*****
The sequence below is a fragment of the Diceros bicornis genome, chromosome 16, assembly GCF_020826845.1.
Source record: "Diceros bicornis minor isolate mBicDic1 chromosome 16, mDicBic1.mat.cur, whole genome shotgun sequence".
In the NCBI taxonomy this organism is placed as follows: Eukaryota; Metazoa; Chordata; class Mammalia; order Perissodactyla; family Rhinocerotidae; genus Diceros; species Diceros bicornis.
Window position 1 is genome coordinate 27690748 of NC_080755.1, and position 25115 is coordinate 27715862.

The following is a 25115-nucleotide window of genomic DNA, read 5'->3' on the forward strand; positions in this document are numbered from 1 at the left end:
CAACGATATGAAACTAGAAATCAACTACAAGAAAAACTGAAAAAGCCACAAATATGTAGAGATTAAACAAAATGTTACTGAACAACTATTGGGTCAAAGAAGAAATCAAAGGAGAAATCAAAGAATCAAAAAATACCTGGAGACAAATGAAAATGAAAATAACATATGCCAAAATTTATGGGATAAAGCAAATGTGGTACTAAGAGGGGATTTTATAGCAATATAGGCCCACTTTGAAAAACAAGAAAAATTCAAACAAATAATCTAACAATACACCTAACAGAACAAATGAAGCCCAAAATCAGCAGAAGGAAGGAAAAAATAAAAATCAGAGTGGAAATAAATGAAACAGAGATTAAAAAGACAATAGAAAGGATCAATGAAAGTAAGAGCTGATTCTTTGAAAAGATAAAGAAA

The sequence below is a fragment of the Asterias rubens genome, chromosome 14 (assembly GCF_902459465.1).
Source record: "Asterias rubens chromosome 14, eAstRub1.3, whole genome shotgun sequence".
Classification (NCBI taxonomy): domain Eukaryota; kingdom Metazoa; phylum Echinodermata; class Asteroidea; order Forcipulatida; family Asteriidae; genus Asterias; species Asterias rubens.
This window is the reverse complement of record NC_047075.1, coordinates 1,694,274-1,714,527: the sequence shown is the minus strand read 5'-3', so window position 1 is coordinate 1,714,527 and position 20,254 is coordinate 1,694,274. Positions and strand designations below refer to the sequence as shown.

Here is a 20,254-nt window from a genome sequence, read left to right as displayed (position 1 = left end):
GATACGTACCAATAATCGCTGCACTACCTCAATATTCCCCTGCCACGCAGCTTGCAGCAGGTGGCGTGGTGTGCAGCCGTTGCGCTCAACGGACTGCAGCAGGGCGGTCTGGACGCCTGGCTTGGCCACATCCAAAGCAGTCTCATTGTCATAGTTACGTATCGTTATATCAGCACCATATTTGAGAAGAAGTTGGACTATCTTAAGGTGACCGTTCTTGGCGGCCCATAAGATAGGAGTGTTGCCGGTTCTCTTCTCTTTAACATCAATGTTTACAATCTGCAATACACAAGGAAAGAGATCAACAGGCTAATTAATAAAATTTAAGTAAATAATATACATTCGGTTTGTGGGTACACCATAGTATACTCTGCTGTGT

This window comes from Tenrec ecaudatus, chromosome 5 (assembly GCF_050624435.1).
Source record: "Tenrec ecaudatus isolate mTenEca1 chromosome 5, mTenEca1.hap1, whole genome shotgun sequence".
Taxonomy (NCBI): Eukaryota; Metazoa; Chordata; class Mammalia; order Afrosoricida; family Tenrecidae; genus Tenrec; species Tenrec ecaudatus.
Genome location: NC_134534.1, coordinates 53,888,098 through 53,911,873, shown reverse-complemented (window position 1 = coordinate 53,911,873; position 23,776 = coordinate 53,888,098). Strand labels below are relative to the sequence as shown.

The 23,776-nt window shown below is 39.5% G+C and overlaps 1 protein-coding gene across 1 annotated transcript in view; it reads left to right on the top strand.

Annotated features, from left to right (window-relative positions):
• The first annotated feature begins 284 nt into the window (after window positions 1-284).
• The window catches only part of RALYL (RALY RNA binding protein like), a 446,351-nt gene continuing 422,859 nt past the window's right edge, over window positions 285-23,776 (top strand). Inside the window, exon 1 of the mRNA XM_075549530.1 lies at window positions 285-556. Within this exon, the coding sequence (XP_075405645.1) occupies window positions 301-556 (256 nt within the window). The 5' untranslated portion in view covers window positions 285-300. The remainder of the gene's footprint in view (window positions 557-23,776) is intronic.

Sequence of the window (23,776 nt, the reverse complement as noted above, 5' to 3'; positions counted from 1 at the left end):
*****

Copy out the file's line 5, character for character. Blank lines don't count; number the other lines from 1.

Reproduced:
The following is a 25115-nucleotide window of genomic DNA, read 5'->3' on the forward strand; positions in this document are numbered from 1 at the left end: